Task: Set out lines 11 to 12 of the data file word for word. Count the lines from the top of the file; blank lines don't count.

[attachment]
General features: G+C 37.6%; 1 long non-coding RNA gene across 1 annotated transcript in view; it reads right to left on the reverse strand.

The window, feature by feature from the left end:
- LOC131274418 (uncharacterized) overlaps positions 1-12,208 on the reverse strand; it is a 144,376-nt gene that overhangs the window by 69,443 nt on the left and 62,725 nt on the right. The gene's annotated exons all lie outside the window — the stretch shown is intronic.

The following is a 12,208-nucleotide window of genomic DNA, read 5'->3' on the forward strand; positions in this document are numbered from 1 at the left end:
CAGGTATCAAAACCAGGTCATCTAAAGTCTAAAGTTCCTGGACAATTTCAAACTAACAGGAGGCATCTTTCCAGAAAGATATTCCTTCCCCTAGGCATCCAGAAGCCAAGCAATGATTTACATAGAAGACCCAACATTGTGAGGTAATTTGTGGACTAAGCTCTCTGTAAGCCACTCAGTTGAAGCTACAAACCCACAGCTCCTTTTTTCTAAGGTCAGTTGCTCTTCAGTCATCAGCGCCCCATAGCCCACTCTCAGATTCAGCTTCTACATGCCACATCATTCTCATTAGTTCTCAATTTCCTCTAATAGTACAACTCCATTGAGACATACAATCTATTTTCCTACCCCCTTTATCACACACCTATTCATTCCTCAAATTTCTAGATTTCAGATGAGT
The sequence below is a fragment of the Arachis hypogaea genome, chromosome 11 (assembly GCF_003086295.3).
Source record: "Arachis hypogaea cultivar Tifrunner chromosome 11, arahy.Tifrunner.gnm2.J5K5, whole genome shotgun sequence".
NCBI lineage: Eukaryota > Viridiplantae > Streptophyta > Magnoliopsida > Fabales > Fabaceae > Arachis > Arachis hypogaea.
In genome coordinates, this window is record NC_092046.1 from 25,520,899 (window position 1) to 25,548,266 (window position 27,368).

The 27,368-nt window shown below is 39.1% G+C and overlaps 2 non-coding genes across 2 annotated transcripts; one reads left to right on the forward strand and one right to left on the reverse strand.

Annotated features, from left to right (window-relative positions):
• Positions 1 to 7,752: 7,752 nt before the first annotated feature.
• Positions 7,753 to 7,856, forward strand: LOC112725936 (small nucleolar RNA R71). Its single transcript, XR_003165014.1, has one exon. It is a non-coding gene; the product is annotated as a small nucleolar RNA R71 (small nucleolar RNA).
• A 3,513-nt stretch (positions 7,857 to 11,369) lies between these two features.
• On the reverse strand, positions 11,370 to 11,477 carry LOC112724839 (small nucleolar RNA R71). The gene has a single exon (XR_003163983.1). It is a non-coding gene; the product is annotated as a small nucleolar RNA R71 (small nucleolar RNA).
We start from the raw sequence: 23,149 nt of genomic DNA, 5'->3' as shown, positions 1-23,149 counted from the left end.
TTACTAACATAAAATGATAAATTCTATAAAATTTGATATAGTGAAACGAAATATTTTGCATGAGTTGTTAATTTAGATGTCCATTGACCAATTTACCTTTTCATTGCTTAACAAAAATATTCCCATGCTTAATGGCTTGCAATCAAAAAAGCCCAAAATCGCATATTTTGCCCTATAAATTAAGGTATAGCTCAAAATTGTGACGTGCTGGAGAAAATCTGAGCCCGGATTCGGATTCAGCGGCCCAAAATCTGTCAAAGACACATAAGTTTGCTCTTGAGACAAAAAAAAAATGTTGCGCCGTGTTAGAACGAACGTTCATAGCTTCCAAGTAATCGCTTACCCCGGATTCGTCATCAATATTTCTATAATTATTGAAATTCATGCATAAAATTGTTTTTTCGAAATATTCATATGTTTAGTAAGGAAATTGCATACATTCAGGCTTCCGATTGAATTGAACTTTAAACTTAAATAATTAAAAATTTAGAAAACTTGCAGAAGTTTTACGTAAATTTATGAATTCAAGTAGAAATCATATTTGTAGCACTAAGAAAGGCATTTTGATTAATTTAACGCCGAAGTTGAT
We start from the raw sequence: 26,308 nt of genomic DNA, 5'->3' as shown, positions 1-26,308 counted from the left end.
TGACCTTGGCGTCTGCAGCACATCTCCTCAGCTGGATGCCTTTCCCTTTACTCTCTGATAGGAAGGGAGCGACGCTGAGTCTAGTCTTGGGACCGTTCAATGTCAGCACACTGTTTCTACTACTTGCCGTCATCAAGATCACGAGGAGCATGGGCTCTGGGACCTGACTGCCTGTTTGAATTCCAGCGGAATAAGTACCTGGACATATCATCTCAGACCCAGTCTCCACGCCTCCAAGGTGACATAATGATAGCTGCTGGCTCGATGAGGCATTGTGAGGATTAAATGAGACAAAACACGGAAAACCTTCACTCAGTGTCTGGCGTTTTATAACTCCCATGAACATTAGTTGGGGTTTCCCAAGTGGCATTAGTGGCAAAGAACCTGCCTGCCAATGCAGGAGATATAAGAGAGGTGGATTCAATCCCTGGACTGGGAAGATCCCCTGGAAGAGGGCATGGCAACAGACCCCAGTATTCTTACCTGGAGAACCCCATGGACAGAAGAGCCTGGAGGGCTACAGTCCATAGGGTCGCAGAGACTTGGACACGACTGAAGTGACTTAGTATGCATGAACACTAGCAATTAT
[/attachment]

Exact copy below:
Annotated features, from left to right (window-relative positions):
• Positions 1 to 7,752: 7,752 nt before the first annotated feature.